Donated by Mike Donat
This camera saw quite a bit of Northwest Arkansas history. It once belonged to longtime photojournalist Charles Bickford who worked for the Springdale News for almost 40 years. During that time he was one of the best-known photographers in Arkansas. Bickford’s subjects varied from Arkansas football, basketball, and baseball games to politicians speaking from the end of a pickup truck to everyday life events. Many of his photographs and negatives live on in Shiloh Museum’s photo archives as part of the Springdale News Collection.
Later in his career, Charles Bickford sold this Pentax camera to Mike Donat, also a photographer who, amongst a varied career, worked for the Northwest Arkansas Times, shot game and practice footage for the University of Arkansas Athletic Department, worked in Collier Drugstore’s photo department, and in 2006–2007, was the Shiloh Museum’s photographer and darkroom technician. Donat donated this camera, an iconic piece of local photojournalism history, to the Shiloh Museum in 2005.
Bo Williams, the Shiloh Museum’s current photographer/digitization project manager, shares his insight on this Pentax camera:
– Pentax Spotmatic SP in black paint
– Originally released in 1964 but produced until 1976. However, this was likely manufactured pre-1970 due to the lens provided with it (Pentax was not very diligent with correlating their cameras’ serial numbers to specific production dates).
– Manufactured by Asahi Optical Co. in Japan but distributed by Honeywell in the United States
Pentax cameras were, and continue to be, the underdogs of the photographic world. Despite world-renowned quality and innovation, they just never seemed to find the fame that they deserved. Even the Spotmatic SP as seen above was one of the first SLR cameras to include a through-the-lens light meter, a feature that would be considered a given by today’s standards but would have been unheard of sixty years ago. As far as quality is concerned, their lenses are still considered some of the best ever produced, even when compared to contemporary offerings, while many of the camera bodies themselves are still very functional despite being 50+ years old. In fact, I use a Pentax film camera of a similar vintage myself for my own personal work and it has never let me down. Despite all of this, I would imagine that very few readers today will even recognize the Pentax name as they have always lived in the shadow of the likes of the more prevalent Canon and Nikon. This is why, when I was asked to select an artifact from our collection to be highlighted for the Artifact of the Month, I knew immediately what had to be done.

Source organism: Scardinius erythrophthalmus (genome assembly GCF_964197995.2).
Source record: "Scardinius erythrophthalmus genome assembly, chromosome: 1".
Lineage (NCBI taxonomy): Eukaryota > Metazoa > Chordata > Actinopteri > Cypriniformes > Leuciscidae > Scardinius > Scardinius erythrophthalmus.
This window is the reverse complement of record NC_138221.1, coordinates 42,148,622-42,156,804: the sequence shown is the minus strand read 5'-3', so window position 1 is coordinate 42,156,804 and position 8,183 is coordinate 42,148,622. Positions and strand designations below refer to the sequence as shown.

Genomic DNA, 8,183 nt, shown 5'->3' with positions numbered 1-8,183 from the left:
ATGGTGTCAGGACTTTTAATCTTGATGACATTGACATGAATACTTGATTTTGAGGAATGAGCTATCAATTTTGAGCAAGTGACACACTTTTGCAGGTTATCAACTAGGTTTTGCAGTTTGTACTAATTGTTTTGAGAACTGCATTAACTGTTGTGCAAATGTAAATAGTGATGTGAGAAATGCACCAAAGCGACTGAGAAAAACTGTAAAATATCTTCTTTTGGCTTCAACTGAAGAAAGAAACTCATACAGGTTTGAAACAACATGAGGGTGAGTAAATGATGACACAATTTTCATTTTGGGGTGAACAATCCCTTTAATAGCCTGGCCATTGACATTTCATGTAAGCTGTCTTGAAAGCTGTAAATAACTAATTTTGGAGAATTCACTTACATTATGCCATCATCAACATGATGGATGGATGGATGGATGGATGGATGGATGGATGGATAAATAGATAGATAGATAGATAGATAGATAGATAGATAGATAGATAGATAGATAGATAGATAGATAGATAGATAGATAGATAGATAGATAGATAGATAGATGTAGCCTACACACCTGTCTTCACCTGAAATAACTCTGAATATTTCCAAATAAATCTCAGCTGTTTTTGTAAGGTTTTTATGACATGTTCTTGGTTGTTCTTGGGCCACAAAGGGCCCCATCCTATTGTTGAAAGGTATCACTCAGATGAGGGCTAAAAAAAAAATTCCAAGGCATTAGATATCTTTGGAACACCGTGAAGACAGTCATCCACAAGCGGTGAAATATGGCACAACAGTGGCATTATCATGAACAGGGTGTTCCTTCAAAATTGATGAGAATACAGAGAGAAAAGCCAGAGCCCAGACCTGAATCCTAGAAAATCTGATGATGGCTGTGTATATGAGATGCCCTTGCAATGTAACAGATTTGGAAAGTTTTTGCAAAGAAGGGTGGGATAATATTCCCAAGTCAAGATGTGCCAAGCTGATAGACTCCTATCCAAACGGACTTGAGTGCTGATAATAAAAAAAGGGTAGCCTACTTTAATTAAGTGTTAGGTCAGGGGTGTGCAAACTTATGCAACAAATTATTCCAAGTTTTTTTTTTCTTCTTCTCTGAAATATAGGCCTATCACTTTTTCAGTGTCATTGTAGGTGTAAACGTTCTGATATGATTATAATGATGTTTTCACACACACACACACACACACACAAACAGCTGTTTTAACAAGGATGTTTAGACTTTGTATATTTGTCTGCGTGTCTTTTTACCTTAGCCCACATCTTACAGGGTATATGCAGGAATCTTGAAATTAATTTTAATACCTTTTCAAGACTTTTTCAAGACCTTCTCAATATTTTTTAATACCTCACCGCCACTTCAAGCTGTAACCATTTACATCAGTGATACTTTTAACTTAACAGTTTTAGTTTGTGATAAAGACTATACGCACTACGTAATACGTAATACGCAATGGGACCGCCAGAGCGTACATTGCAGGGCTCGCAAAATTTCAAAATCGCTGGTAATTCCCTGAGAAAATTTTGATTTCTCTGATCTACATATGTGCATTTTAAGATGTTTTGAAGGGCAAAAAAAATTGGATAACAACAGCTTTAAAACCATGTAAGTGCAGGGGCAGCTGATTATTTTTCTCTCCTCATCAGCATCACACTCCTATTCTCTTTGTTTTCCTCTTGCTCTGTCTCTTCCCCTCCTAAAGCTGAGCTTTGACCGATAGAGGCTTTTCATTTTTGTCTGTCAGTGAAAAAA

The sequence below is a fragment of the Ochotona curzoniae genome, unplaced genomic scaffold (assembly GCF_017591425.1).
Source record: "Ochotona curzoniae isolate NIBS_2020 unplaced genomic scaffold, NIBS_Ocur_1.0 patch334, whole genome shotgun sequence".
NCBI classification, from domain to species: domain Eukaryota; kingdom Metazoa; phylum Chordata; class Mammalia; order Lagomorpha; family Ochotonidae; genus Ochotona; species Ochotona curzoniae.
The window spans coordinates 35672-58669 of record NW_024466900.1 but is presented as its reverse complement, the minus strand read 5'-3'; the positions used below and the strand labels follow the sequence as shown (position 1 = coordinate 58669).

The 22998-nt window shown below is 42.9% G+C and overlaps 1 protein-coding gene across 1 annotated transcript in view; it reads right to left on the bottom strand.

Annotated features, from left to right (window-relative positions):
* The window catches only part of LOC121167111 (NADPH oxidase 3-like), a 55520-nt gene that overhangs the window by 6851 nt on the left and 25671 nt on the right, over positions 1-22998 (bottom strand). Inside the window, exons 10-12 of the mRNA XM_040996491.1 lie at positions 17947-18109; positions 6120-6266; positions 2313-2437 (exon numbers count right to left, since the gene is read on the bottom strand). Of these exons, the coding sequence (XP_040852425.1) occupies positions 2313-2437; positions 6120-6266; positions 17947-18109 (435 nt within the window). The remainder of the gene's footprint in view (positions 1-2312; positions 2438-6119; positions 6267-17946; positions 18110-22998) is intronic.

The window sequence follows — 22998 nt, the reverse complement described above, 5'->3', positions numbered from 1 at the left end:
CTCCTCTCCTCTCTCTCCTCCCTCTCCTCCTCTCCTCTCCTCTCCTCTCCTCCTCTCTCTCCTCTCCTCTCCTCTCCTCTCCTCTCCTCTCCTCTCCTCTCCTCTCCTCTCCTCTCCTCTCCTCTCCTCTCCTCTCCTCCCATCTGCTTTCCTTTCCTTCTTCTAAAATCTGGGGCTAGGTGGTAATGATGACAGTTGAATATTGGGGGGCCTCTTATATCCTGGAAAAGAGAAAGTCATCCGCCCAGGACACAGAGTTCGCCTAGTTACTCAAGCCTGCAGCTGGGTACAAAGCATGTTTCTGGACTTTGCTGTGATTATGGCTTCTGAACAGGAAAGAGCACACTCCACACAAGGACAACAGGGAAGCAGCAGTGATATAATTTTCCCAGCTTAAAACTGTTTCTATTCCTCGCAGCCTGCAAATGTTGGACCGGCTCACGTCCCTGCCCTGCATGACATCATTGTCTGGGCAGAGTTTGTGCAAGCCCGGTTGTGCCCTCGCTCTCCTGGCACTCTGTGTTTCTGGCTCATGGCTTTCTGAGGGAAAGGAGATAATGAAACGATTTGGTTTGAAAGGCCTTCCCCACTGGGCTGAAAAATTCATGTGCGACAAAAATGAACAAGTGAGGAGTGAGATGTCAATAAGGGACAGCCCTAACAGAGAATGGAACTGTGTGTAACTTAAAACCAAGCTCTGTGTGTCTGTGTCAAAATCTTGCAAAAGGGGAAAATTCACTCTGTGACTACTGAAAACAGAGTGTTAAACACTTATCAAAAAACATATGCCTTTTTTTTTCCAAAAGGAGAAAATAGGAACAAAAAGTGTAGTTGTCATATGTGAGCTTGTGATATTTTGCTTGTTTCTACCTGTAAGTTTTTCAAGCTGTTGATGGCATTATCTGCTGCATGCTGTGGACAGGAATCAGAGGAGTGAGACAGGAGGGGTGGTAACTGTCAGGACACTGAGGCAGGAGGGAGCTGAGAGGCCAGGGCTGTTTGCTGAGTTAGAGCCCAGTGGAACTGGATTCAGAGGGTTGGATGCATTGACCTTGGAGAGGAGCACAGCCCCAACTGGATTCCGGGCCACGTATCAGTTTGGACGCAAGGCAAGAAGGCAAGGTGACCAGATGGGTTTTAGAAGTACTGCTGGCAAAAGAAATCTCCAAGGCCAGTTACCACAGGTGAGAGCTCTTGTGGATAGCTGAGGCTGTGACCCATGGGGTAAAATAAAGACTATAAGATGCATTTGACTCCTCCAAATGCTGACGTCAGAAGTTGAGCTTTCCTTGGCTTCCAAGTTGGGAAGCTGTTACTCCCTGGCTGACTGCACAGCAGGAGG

Now for a bit of camera history. Back in the day, photojournalists, press photographers, and war photographers often found themselves in precarious situations while being paid very little to do so. At the same time, budding camera manufacturers such as Pentax usually produced their cameras in two finishes; the cheaper, less durable and inherently more subtle black paint and the now infamous hallmark of any “vintage” camera, silver chrome. The aforementioned working photographers, needing to keep a low profile and some cash in their pockets to buy more film, tended to opt for the cheaper and stealthier black-paint cameras. This was all well and good for a while but then something interesting happened. These photographers found themselves at the precipice of history, quite fortuitously, with a camera in their hand. Their work went on to capture and define world history. The more notoriety the photographers gained, the more attention their cameras received. They became the rock stars of the photographic world and their cameras the equivalent of Fenders and Gibsons. These cameras that were once produced as a cost-saving measure have survived through history to become some of the most sought after and collectible pieces of photographic equipment today. A black-paint camera alone is enough to draw the eye of any photographer, but one worn down to the brass like this humble Japanese Pentax SP, proudly brandishing dents and scratches as testaments to surviving through history, is certainly worthy of attention in 2020. It might be a bit cliché, but the question has to be asked: can you imagine what this camera must have seen?